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Sidi SR-MX Enduro Sole Review

Tuesday, July 24, 2012
Aside from a helmet, boots are the most important piece of motorcycle protective gear in my collection. Over the years I’ve unofficially settled on the Sidi Crossfire TA boots and Sidi Crossfire SRS boots as my favorites. These Italian kicks are top choice for their level of performance, comfort, safety and durability. Since they introduced the new hinge style, the only complaint I can muster is with the soles. Compared to other brands, the Crossfire external sole is hard and lacks grip on the footpegs. Now the Italians offer a specialized Sidi SR-MX Enduro sole, and since I spend most of my time in the woods, this was high on the list of must-try products.
Sidi Enduro Sole SRSidi Enduro Sole SRSidi Enduro Sole SR
The Sidi Enduro sole is slightly softer than the standard sole and is subject to accelerated wear. Grip on the footpegs and ground obstacles is significantly improved.

The traditional sole is relatively smooth, which helps it slide along the ground when dragging a foot, but it provides little grip when trying to plant a foot, especially on rocks, logs or uneven terrain. It also doesn’t stick to the footpeg. The Enduro sole has deep lugs that mimic a logger boot. They allow plenty of edges for the peg teeth to bite into and control over the motorcycle is immediately improved. Occasionally the foot will get hung up on the footpeg, but it’s not as bad as I feared. It’s typically in a situation where the rider needs to slide their foot quickly outward for balance. A few rides is all it takes to get used to being a little more deliberate with picking the boot up before moving it off the peg.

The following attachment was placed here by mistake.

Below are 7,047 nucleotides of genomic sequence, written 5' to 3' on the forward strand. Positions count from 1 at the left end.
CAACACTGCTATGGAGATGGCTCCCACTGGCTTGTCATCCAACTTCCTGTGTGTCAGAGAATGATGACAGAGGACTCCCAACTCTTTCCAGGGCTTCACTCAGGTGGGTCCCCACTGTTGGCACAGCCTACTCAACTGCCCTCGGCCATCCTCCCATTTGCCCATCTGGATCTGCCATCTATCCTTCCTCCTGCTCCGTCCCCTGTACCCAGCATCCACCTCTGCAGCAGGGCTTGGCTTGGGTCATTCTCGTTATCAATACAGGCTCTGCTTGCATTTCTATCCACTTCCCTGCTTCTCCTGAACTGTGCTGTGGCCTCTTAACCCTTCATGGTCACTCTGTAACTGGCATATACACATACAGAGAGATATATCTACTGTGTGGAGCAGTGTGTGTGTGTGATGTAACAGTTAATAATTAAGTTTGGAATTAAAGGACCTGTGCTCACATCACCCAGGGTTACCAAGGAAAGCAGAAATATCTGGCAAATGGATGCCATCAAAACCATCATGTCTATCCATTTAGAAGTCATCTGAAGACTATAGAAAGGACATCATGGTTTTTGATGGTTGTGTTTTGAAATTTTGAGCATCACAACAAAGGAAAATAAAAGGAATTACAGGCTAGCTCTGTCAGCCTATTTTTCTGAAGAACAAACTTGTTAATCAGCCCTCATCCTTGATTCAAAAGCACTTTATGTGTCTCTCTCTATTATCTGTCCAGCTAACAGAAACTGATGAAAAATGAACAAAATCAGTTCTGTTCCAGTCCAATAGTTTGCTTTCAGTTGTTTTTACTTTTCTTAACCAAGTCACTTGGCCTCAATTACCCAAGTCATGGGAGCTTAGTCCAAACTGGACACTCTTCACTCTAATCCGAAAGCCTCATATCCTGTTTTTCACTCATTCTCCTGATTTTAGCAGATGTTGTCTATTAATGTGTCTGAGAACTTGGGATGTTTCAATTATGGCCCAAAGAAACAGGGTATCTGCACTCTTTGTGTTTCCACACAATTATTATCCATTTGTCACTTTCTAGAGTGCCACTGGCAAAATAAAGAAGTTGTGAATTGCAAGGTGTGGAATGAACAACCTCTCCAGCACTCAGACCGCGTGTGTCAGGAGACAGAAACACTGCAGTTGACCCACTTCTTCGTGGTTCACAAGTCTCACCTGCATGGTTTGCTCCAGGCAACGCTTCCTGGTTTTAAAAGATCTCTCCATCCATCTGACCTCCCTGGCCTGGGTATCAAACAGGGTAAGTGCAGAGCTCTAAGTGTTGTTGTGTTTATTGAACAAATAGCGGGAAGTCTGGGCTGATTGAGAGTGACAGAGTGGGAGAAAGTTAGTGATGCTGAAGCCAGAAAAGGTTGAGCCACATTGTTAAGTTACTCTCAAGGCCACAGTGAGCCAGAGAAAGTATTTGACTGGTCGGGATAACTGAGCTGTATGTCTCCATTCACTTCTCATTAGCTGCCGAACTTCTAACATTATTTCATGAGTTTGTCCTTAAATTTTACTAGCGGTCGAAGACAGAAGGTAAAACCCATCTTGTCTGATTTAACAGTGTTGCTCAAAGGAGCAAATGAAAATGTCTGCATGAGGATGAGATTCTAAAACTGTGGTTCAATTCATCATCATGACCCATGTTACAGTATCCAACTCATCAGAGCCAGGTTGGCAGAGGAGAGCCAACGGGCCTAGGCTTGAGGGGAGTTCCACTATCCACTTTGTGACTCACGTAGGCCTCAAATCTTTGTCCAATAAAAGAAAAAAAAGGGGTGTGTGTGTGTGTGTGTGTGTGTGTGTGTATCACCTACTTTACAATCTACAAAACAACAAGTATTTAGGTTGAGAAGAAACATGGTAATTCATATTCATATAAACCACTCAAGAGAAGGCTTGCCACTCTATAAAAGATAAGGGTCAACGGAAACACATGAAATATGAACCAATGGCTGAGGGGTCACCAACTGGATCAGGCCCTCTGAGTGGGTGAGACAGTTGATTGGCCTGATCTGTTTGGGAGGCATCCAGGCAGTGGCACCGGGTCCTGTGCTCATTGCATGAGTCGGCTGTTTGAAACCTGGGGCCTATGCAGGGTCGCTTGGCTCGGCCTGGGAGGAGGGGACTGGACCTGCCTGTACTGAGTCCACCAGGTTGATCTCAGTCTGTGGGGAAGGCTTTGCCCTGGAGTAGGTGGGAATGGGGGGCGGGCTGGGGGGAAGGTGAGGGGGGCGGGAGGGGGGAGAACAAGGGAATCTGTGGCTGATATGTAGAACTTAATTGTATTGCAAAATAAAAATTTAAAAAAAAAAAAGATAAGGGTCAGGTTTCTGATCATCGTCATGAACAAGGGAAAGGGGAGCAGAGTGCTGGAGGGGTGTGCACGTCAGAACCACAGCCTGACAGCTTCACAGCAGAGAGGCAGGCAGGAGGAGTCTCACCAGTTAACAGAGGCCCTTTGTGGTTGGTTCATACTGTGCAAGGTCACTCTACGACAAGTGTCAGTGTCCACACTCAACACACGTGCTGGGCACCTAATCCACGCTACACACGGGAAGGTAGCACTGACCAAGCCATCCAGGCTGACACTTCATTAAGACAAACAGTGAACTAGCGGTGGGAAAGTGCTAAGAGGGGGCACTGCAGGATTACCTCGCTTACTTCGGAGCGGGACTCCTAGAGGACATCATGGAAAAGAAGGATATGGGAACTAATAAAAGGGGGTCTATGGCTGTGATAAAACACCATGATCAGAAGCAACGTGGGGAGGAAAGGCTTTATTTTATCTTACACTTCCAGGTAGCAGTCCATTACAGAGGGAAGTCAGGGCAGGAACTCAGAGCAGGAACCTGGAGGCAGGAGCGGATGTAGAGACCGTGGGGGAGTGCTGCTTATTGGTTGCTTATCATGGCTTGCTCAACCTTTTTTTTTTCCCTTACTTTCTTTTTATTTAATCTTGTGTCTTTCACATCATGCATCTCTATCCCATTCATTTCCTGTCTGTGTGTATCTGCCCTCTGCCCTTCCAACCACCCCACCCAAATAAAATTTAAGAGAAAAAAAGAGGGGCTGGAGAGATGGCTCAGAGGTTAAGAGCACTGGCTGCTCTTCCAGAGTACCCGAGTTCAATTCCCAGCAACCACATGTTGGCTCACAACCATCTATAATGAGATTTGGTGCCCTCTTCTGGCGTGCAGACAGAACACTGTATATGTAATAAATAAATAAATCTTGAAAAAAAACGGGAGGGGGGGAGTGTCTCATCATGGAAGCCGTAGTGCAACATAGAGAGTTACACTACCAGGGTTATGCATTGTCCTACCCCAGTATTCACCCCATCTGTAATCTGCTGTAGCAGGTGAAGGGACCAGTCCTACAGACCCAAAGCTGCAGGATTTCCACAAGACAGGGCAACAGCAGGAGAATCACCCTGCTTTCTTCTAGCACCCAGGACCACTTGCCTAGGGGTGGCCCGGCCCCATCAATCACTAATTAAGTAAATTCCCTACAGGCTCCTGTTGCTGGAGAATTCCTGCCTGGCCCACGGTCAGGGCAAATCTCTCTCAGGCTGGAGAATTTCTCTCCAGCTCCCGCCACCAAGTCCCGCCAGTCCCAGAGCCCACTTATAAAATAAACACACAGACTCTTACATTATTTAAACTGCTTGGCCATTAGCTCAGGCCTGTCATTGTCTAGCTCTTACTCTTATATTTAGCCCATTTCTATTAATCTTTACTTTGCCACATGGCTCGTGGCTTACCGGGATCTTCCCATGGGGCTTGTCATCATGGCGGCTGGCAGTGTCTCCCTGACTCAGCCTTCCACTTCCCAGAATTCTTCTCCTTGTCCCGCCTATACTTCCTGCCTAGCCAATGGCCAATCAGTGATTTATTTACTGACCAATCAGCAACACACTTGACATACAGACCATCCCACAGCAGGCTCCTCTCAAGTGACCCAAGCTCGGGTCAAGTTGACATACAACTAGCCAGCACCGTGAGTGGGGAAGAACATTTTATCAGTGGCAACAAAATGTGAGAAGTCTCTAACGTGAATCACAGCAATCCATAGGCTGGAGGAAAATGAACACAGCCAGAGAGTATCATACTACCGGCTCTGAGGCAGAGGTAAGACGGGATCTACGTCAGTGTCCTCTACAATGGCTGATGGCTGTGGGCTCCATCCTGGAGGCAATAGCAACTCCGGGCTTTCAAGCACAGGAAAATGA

Extra thickness from the Enduro sole isn’t noticeable to me. There hasn’t been any need to reposition the brake or shift levers and the riding position is unchanged sitting or standing. The sole is held in place by 17 quarter-turn screws. It took a good hour to swap both of them. Some of the screws were badly worn in the foot arch, so I made sure to rotate them to the toe or heel so they won’t become completely inoperable. A better option would be to replace all the screws with a new set, which Sidi also sells.

These soles are 40 bucks, which sucks when you’re already spending $525 on the boots, but they’re absolutely worth it in my opinion. I generally prefer how the TA sole transfers feel to the foot. Now that the Enduro sole is installed I’ve jumped into my SR boots again and won’t be switching back anytime soon. The Sidi brand seems more popular with off-road riders than with motocross racers in the U.S., but these soles work great on muddy motocross tracks as well. They were a must-try item when I first saw them, but after finding that that they improve safety, comfort and control, they’ve been promoted to the must-have list.

The Sidi SR-MX Enduro Soles are shipped as a pair and can be found at Motorcycle-Superstore.com. They come in sizes 41/42, 43/44, 45/46 and 47/48.
MSRP: $40 
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